WOMEN: Voices from Iran: The Changing Lives of Iranian Women

By Friedl, Erika | The Middle East Journal, Winter 2004 | Go to article overview

WOMEN: Voices from Iran: The Changing Lives of Iranian Women


Friedl, Erika, The Middle East Journal


WOMEN

Voices from Iran: The Changing Lives of Iranian Women, by Mahnaz Kousha. Syracuse, NY: Syracuse University Press, 2002. 228 pages. Notes to p. 238. Bibl. to p. 244. $19.95 paper.

The most appealing aspects of the book under review are the author's empathy with her subjects and her serious engagement with their concerns; the attempt to get beyond Western stereotypes; the interest in what women themselves want to say; and the presentation of such a controversial topic at all. These are considerable achievements.

In eight chapters, Mahnaz Kousha, a sociologist living in the United States, writes about her interviews with 15 women in Tehran in 1995 and 1997. One chapter sketches the interviewees; two more deal with mother-daughter relationships, one with father-daughter relationships; one is on issues of marriage; one on paid work (titled, for some reason, "Women's Lives, Women's Words"); the next discusses if men are "better off than women; and the last one (again, "Women's Words"), deals with individuation. No clear structure is discernible in the titles or in the content. The Introduction describes Western stereotypes of Iranian women, but neither it nor a short autobiographical chapter ("Starry Nights") furnishes much insight into the author's methodology or theory, or a solid cultural/social background for the women's experiences. Instead, we get sentences like, "These images...have enshrouded reality. A thick white fog has fallen..."(p. 4). Indeed, it is not clear who the intended readership is. Social scientists usually look for more theory, analysis, and presentation of data (even in a postmodern text) than are provided here - there isn't even an index. Non-professional readers might find the book appealing but will get many of their stereotypes about women in Iran confirmed.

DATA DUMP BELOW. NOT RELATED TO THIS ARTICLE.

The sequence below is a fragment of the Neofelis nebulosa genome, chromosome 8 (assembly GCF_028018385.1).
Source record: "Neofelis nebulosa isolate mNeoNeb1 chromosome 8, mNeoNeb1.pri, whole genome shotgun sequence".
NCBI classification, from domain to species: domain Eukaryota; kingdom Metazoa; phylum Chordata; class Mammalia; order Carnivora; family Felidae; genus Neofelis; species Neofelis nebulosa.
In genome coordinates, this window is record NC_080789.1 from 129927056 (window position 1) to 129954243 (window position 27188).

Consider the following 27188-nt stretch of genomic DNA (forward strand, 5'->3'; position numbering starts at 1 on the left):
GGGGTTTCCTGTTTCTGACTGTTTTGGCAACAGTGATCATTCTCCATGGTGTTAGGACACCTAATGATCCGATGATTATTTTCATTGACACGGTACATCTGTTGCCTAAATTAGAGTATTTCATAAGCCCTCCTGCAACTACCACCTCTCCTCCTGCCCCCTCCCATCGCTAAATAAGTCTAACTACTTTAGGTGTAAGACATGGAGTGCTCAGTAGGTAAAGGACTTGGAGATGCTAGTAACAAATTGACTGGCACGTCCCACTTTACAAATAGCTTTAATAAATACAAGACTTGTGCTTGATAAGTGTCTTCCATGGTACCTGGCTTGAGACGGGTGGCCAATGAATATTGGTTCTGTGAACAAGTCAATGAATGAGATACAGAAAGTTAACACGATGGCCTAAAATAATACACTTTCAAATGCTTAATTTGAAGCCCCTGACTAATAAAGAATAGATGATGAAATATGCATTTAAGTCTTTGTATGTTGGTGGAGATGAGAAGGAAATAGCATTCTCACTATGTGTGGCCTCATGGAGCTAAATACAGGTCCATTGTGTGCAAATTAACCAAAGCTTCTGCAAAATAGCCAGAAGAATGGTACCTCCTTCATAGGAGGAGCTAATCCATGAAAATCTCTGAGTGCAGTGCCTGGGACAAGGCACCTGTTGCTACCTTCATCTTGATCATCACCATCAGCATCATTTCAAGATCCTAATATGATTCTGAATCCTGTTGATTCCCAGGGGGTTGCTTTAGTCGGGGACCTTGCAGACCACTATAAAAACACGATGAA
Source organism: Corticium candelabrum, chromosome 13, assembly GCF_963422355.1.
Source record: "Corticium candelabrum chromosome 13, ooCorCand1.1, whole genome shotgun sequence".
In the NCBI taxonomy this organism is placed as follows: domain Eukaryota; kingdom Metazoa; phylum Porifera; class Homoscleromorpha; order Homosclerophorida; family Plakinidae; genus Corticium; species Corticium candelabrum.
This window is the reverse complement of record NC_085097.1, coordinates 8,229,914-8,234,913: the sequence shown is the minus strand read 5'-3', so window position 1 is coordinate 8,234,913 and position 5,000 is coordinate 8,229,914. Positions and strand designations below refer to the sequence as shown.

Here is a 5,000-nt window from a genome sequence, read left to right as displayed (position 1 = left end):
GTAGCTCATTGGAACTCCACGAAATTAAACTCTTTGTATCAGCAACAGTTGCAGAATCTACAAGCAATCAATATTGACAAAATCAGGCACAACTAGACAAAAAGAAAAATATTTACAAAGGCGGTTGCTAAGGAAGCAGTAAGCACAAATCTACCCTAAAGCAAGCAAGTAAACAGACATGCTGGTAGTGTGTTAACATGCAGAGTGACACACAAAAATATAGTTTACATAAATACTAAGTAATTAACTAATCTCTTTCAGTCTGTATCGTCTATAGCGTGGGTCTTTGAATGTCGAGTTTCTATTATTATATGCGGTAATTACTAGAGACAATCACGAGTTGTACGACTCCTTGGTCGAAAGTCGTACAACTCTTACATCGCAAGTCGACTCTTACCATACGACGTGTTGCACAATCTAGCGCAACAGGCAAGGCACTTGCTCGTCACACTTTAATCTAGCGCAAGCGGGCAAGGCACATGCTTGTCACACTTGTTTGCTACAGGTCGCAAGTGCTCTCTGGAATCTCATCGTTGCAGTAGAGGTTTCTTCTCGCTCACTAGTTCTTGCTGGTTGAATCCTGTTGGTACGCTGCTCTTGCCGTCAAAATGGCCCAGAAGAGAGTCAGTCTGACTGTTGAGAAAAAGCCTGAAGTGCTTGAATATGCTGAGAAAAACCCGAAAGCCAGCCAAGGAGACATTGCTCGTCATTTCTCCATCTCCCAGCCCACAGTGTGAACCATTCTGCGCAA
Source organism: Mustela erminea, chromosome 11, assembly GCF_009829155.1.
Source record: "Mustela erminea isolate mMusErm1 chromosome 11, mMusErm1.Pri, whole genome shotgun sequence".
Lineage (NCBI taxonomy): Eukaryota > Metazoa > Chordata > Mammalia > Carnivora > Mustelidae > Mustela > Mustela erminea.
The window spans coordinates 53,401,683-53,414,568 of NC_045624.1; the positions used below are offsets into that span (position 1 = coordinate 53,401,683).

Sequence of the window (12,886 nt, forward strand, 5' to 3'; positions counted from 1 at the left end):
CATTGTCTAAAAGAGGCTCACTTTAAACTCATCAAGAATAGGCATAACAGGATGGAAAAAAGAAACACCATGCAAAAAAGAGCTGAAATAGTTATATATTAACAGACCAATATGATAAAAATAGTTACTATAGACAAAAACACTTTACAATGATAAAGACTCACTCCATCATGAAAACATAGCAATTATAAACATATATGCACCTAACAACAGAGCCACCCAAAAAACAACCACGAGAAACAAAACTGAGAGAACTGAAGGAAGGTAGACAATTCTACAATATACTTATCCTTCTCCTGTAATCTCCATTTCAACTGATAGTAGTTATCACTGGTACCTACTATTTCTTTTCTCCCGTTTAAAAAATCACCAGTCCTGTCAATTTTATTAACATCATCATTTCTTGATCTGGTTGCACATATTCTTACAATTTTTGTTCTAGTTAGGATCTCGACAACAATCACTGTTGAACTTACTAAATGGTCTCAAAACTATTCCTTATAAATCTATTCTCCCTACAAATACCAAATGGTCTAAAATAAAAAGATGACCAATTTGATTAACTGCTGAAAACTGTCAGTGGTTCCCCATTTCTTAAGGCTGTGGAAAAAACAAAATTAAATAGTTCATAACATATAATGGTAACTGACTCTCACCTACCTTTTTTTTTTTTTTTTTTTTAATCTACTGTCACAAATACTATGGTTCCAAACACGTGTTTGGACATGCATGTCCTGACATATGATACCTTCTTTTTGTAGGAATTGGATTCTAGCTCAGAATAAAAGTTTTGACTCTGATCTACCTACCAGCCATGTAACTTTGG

I see the shortcomings not so much as the author's fault than as examples of trends in the social sciences generally. I will address five.

1. The appropriation of ethnographic methodologies by various professions has led to "quick ethnographies" based on journalistic data. This book, for example, is based on only 36 hours of interviews. There is little background, virtually no analysis, no summary of themes or shared concerns to help us place these women in a wider context. Instead, we get "explanations" based on unidentified premises and unreflected assumptions. This falls short of good journalism and good science.

2. The tendency of publishers to favor popular non-fiction over straight ethnographies, for example, easily leads to shallow social science-writing. Here, unique but relatively little information is spun into 228 pages containing much fluff. The author's apparent goal to write in a popular style made her avoid bringing either sociology to bear on her data or her presumed knowledge as an Iranian about the society that produced the women. Instead, we get quotes from interviews followed by long restatements of the quotes in different words (e.g., pp. 115, 131).

3. Together with the trend towards quick-read writing runs one towards minimal editing. Only this can explain the disheartening amount of redundancy in this book.

The rest of this article is only available to active members of Questia

Sign up now for a free, 1-day trial and receive full access to: